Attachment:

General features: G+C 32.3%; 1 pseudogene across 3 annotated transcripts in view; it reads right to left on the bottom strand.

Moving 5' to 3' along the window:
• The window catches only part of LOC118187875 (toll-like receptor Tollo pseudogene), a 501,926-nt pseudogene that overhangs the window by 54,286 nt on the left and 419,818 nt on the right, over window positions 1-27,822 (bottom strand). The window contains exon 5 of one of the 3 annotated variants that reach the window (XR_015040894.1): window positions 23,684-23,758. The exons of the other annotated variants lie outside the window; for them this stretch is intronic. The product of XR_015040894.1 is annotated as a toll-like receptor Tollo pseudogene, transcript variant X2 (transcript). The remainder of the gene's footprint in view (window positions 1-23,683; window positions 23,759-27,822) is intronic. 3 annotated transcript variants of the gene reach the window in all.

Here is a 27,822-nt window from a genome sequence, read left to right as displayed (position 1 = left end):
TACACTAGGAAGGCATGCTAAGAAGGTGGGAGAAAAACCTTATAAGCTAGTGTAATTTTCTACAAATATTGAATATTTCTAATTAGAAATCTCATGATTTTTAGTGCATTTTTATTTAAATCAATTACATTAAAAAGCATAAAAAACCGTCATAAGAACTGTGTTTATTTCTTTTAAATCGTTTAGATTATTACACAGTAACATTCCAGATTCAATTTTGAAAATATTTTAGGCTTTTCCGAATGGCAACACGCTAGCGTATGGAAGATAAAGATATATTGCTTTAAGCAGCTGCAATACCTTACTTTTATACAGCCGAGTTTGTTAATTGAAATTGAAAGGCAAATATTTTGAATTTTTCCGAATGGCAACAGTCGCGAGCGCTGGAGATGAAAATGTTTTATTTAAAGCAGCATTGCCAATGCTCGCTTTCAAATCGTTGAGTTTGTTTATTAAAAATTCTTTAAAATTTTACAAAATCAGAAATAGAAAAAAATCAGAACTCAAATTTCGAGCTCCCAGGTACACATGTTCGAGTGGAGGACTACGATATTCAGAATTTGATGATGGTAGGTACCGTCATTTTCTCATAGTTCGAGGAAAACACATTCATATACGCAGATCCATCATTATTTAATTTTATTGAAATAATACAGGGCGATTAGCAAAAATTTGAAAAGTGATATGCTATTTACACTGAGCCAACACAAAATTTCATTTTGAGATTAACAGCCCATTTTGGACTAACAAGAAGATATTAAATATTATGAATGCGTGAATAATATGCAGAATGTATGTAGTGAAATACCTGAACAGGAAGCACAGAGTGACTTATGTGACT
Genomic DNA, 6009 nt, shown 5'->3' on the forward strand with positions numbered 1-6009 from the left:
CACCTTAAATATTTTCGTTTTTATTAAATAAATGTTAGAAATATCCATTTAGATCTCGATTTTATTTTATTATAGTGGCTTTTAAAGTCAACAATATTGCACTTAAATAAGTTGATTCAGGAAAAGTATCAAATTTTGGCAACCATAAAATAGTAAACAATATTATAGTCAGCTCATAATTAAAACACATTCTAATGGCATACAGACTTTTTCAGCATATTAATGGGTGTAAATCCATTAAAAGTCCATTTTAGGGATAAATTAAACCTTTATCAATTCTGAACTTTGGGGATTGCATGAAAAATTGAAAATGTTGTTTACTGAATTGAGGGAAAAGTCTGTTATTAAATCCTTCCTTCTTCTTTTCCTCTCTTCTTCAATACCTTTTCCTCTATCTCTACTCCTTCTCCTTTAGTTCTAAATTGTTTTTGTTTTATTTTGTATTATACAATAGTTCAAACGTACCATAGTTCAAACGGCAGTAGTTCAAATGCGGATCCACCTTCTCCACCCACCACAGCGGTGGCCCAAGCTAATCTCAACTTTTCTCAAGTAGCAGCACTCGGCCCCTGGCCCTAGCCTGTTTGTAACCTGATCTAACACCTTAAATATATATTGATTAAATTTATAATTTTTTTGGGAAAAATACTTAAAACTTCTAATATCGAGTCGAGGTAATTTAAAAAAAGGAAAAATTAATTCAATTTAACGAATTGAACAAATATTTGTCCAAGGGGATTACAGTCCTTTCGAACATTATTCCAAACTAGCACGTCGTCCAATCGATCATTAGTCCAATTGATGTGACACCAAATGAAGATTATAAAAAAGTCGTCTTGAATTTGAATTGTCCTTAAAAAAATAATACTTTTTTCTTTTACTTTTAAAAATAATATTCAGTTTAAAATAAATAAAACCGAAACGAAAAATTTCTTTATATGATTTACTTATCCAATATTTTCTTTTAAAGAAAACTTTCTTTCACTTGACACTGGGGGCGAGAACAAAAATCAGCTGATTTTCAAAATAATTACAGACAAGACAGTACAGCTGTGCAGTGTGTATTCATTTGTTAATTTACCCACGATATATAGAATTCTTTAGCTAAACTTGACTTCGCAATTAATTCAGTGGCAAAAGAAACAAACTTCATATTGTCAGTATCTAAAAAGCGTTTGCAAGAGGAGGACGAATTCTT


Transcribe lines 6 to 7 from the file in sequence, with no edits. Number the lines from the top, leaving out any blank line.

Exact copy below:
Genomic DNA, 6009 nt, shown 5'->3' on the forward strand with positions numbered 1-6009 from the left:
CACCTTAAATATTTTCGTTTTTATTAAATAAATGTTAGAAATATCCATTTAGATCTCGATTTTATTTTATTATAGTGGCTTTTAAAGTCAACAATATTGCACTTAAATAAGTTGATTCAGGAAAAGTATCAAATTTTGGCAACCATAAAATAGTAAACAATATTATAGTCAGCTCATAATTAAAACACATTCTAATGGCATACAGACTTTTTCAGCATATTAATGGGTGTAAATCCATTAAAAGTCCATTTTAGGGATAAATTAAACCTTTATCAATTCTGAACTTTGGGGATTGCATGAAAAATTGAAAATGTTGTTTACTGAATTGAGGGAAAAGTCTGTTATTAAATCCTTCCTTCTTCTTTTCCTCTCTTCTTCAATACCTTTTCCTCTATCTCTACTCCTTCTCCTTTAGTTCTAAATTGTTTTTGTTTTATTTTGTATTATACAATAGTTCAAACGTACCATAGTTCAAACGGCAGTAGTTCAAATGCGGATCCACCTTCTCCACCCACCACAGCGGTGGCCCAAGCTAATCTCAACTTTTCTCAAGTAGCAGCACTCGGCCCCTGGCCCTAGCCTGTTTGTAACCTGATCTAACACCTTAAATATATATTGATTAAATTTATAATTTTTTTGGGAAAAATACTTAAAACTTCTAATATCGAGTCGAGGTAATTTAAAAAAAGGAAAAATTAATTCAATTTAACGAATTGAACAAATATTTGTCCAAGGGGATTACAGTCCTTTCGAACATTATTCCAAACTAGCACGTCGTCCAATCGATCATTAGTCCAATTGATGTGACACCAAATGAAGATTATAAAAAAGTCGTCTTGAATTTGAATTGTCCTTAAAAAAATAATACTTTTTTCTTTTACTTTTAAAAATAATATTCAGTTTAAAATAAATAAAACCGAAACGAAAAATTTCTTTATATGATTTACTTATCCAATATTTTCTTTTAAAGAAAACTTTCTTTCACTTGACACTGGGGGCGAGAACAAAAATCAGCTGATTTTCAAAATAATTACAGACAAGACAGTACAGCTGTGCAGTGTGTATTCATTTGTTAATTTACCCACGATATATAGAATTCTTTAGCTAAACTTGACTTCGCAATTAATTCAGTGGCAAAAGAAACAAACTTCATATTGTCAGTATCTAAAAAGCGTTTGCAAGAGGAGGACGAATTCTT